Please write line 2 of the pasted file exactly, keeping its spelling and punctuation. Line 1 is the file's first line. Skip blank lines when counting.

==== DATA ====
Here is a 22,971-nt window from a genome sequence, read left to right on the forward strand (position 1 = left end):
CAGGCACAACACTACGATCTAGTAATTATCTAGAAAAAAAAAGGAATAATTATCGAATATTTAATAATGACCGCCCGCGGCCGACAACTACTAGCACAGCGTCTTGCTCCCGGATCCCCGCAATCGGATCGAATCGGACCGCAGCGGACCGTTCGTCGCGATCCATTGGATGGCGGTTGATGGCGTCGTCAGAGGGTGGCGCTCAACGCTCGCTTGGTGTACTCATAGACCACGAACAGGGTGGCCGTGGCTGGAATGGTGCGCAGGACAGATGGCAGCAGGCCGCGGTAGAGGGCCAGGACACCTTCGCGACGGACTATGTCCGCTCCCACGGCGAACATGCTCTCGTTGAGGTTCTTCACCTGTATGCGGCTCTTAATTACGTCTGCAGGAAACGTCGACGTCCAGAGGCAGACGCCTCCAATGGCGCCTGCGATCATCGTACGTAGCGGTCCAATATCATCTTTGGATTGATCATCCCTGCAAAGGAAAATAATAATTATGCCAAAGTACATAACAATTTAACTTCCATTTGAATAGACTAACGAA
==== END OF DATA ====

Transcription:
CAGGCACAACACTACGATCTAGTAATTATCTAGAAAAAAAAAGGAATAATTATCGAATATTTAATAATGACCGCCCGCGGCCGACAACTACTAGCACAGCGTCTTGCTCCCGGATCCCCGCAATCGGATCGAATCGGACCGCAGCGGACCGTTCGTCGCGATCCATTGGATGGCGGTTGATGGCGTCGTCAGAGGGTGGCGCTCAACGCTCGCTTGGTGTACTCATAGACCACGAACAGGGTGGCCGTGGCTGGAATGGTGCGCAGGACAGATGGCAGCAGGCCGCGGTAGAGGGCCAGGACACCTTCGCGACGGACTATGTCCGCTCCCACGGCGAACATGCTCTCGTTGAGGTTCTTCACCTGTATGCGGCTCTTAATTACGTCTGCAGGAAACGTCGACGTCCAGAGGCAGACGCCTCCAATGGCGCCTGCGATCATCGTACGTAGCGGTCCAATATCATCTTTGGATTGATCATCCCTGCAAAGGAAAATAATAATTATGCCAAAGTACATAACAATTTAACTTCCATTTGAATAGACTAACGAA